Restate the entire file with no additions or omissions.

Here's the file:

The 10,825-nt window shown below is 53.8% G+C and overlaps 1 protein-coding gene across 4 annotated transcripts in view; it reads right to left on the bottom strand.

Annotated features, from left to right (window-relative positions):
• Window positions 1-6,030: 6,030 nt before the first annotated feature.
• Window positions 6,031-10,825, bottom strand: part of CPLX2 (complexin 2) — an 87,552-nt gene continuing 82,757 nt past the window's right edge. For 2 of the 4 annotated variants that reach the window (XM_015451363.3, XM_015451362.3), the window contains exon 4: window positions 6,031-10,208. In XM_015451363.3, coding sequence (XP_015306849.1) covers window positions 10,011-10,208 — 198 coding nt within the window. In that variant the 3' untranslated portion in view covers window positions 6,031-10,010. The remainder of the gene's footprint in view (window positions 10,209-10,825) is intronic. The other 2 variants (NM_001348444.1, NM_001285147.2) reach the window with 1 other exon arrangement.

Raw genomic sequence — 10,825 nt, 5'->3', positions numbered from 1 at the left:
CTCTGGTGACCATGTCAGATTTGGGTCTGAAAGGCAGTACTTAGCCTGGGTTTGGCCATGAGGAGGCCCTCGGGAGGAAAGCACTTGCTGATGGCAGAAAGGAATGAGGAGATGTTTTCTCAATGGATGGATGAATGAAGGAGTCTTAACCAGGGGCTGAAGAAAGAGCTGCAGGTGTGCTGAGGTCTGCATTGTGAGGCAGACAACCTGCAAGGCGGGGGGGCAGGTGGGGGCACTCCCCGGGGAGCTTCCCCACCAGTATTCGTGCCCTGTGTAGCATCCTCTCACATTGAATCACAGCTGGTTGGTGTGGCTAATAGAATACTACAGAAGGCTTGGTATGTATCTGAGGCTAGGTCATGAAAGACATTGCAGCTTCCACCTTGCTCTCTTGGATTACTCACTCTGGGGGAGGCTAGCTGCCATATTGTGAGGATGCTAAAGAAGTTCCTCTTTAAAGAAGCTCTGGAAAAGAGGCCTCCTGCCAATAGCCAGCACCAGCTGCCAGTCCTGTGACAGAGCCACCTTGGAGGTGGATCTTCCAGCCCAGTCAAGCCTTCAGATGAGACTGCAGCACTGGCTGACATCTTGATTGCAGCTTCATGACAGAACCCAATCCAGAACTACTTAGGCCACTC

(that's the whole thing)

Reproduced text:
The 10,825-nt window shown below is 53.8% G+C and overlaps 1 protein-coding gene across 4 annotated transcripts in view; it reads right to left on the bottom strand.

Annotated features, from left to right (window-relative positions):
• Window positions 1-6,030: 6,030 nt before the first annotated feature.
• Window positions 6,031-10,825, bottom strand: part of CPLX2 (complexin 2) — an 87,552-nt gene continuing 82,757 nt past the window's right edge. For 2 of the 4 annotated variants that reach the window (XM_015451363.3, XM_015451362.3), the window contains exon 4: window positions 6,031-10,208. In XM_015451363.3, coding sequence (XP_015306849.1) covers window positions 10,011-10,208 — 198 coding nt within the window. In that variant the 3' untranslated portion in view covers window positions 6,031-10,010. The remainder of the gene's footprint in view (window positions 10,209-10,825) is intronic. The other 2 variants (NM_001348444.1, NM_001285147.2) reach the window with 1 other exon arrangement.

Raw genomic sequence — 10,825 nt, 5'->3', positions numbered from 1 at the left:
CTCTGGTGACCATGTCAGATTTGGGTCTGAAAGGCAGTACTTAGCCTGGGTTTGGCCATGAGGAGGCCCTCGGGAGGAAAGCACTTGCTGATGGCAGAAAGGAATGAGGAGATGTTTTCTCAATGGATGGATGAATGAAGGAGTCTTAACCAGGGGCTGAAGAAAGAGCTGCAGGTGTGCTGAGGTCTGCATTGTGAGGCAGACAACCTGCAAGGCGGGGGGGCAGGTGGGGGCACTCCCCGGGGAGCTTCCCCACCAGTATTCGTGCCCTGTGTAGCATCCTCTCACATTGAATCACAGCTGGTTGGTGTGGCTAATAGAATACTACAGAAGGCTTGGTATGTATCTGAGGCTAGGTCATGAAAGACATTGCAGCTTCCACCTTGCTCTCTTGGATTACTCACTCTGGGGGAGGCTAGCTGCCATATTGTGAGGATGCTAAAGAAGTTCCTCTTTAAAGAAGCTCTGGAAAAGAGGCCTCCTGCCAATAGCCAGCACCAGCTGCCAGTCCTGTGACAGAGCCACCTTGGAGGTGGATCTTCCAGCCCAGTCAAGCCTTCAGATGAGACTGCAGCACTGGCTGACATCTTGATTGCAGCTTCATGACAGAACCCAATCCAGAACTACTTAGGCCACTC